Copper Tsunami Coming as Liquidity Drains out of the Market Ahead of New Demand for Wind Power and Electric Vehicles
28th February 2020
Resources Rising Stars
State Reserve Funds are quietly draining metal and liquidity in physical copper out of the copper market in anticipation of substantial new demand (reports SP Angel mining analyst John Meyer in The Assay)
Slowing global growth combined with news on the US-China trade war has held industrial customers back from buying, while hedge-fund selling and a stronger dollar has helped to lower copper prices.
However, the long-term state planners of China’s Communist Party and maybe even some Western powers are aware that copper is going to be critical for infrastructure development if the world is to move towards using electric vehicles (EVs).
Copper prices fell to their lowest in two years in August 2019 as President Trump vowed to impose even more tariffs on Chinese imports, causing macro traders to sell short and other funds to dump their long positions. Resolving the trade war could be the catalyst for the copper price to move significantly higher. There has been recent optimism about this following news that the White House is considering removing tariffs on USD 112 billion of Chinese imports.
For copper to continue moving higher, a Phase 1 trade deal would need to be signed and talks between the countries continue to strengthen. The price could advance further if protests in Chile, strike action at Grupo Mexico mines in the US, and other disruptive events cut mine output. While LME warehouses have seen substantial outflows, copper prices have seen little movement this year, rising just 1.6 percent to USD 5,910 (Jan-Nov).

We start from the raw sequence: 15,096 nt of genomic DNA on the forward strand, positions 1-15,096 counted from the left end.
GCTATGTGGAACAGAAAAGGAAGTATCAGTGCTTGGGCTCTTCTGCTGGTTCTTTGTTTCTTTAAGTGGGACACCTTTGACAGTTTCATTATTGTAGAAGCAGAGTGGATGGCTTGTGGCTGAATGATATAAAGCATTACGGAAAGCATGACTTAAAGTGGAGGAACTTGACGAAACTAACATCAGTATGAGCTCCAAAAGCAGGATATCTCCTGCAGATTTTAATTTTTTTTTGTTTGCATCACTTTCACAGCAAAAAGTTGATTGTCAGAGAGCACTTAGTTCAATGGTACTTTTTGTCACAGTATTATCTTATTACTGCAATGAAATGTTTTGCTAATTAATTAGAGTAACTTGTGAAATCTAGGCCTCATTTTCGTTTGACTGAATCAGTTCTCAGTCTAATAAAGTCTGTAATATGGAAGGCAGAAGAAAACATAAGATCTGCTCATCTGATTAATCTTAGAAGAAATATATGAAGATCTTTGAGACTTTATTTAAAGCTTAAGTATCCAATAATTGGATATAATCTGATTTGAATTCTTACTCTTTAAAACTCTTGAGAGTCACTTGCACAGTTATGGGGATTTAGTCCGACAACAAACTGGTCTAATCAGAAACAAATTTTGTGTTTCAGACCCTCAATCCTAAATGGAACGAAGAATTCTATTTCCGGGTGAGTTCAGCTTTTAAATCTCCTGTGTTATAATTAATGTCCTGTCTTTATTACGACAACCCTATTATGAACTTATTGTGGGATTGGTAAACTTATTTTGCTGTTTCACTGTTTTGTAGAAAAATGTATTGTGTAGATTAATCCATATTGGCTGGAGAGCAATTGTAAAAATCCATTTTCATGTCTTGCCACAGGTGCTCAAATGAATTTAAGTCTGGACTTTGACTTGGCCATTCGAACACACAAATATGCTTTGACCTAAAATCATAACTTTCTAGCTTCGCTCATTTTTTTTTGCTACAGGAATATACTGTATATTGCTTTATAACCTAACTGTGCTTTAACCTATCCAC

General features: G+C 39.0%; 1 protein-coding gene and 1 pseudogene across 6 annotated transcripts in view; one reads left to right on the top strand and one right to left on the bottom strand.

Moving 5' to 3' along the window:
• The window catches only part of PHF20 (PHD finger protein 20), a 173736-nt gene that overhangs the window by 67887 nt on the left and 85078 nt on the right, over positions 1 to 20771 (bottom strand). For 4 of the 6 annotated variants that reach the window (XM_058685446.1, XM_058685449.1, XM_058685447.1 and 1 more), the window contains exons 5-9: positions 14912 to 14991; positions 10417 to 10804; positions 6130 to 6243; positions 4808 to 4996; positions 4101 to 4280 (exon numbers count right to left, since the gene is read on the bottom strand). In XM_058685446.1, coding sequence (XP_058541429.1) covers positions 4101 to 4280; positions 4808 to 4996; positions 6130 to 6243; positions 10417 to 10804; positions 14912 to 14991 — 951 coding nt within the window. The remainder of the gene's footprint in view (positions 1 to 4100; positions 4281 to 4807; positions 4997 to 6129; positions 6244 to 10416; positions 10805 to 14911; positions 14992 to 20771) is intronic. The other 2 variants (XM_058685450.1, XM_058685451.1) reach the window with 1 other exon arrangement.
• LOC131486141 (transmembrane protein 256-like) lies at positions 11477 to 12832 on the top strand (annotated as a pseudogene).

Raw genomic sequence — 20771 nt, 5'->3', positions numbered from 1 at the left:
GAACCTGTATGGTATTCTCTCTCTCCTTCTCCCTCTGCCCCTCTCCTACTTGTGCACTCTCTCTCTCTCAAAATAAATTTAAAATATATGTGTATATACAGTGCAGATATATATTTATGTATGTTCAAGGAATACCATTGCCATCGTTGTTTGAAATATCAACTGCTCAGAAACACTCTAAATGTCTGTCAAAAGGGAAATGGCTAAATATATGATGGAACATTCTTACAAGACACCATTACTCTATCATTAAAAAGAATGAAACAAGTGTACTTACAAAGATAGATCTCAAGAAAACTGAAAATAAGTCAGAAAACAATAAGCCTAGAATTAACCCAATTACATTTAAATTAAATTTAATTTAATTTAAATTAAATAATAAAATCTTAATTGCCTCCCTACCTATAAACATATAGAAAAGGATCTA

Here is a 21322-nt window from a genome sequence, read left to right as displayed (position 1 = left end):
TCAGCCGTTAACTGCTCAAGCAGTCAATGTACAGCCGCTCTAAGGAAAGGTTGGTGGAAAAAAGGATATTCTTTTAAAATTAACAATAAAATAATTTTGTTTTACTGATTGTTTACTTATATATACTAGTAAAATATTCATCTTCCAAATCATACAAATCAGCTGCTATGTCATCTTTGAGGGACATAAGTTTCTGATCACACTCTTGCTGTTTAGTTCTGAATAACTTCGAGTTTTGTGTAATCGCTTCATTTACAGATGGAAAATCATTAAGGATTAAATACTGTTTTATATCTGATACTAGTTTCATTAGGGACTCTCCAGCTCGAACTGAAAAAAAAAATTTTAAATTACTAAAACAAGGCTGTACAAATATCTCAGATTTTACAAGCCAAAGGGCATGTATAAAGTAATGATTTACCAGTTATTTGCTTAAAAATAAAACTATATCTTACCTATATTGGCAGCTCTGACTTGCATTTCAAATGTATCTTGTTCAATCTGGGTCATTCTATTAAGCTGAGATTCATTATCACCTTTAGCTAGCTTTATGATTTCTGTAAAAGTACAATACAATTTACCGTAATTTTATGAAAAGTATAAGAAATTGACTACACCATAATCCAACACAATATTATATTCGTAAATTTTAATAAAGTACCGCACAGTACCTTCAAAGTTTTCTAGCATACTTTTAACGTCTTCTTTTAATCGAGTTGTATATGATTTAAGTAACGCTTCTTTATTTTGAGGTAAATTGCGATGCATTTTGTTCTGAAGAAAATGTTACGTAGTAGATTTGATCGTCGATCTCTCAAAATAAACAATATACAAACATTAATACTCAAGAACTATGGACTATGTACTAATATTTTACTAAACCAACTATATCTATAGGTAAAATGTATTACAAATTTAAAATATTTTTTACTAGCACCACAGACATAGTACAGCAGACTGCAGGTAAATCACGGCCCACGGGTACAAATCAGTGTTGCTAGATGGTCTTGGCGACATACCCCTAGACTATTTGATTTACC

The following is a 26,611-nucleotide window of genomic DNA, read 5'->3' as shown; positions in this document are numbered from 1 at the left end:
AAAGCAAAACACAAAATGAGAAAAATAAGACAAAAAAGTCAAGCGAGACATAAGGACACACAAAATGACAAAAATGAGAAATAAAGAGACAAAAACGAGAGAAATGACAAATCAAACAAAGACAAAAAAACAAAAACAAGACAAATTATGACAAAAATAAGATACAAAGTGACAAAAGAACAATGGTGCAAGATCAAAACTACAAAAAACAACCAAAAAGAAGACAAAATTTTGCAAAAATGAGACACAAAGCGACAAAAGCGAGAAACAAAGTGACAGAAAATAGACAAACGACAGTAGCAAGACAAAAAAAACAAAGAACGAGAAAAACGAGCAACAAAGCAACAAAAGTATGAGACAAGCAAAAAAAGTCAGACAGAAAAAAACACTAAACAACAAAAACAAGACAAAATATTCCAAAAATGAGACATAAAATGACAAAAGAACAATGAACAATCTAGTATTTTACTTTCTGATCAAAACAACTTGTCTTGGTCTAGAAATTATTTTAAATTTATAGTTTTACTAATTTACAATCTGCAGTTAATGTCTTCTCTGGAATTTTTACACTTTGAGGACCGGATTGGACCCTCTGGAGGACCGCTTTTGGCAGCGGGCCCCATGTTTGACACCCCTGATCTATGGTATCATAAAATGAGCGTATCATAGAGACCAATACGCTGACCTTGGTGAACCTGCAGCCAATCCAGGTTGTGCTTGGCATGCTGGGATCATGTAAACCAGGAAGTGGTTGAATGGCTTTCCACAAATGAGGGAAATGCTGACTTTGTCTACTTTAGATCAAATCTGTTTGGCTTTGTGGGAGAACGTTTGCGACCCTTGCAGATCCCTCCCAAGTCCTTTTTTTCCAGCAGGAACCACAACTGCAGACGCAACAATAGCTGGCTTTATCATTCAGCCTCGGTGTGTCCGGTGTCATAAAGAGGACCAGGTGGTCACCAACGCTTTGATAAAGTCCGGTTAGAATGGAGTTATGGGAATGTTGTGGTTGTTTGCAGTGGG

Future Demand of Copper
According to the International Copper Study Group (ICSG), refined copper usage grew by 0.5 percent in the first seven months of 2019 despite global usage (excluding China) falling by 1.5 percent, indicating how important Chinese growth is to global demand. Global refined usage has been lower than anticipated due to the slowdown in China, which fell to 6 percent in the third quarter, the lowest quarterly growth rate since official records began in March 1992.
Chinese net refined copper imports declined by 15 percent as traders reigned in their purchases despite Chinese copper usage still growing by some 2.4 percent. China accounts for around 50 percent of global copper demand, and future development of its power and construction sectors will require vast amounts of the metal.
Supply and Deficit
According to the ICSG, global mine production fell by some 1.3 percent in the first seven months of the year as output fell in all the major copper producing regions, caused by problems in Chile, Indonesia, the DRC, and Zambia. Production would have fallen further if Peru, the world’s second largest producer, had not picked up.
The ICSG estimate that in the first seven months of 2019, the copper market recorded a supply demand deficit of 325,000t, a figure which is likely to grow as ongoing protests and disruptions impact more production.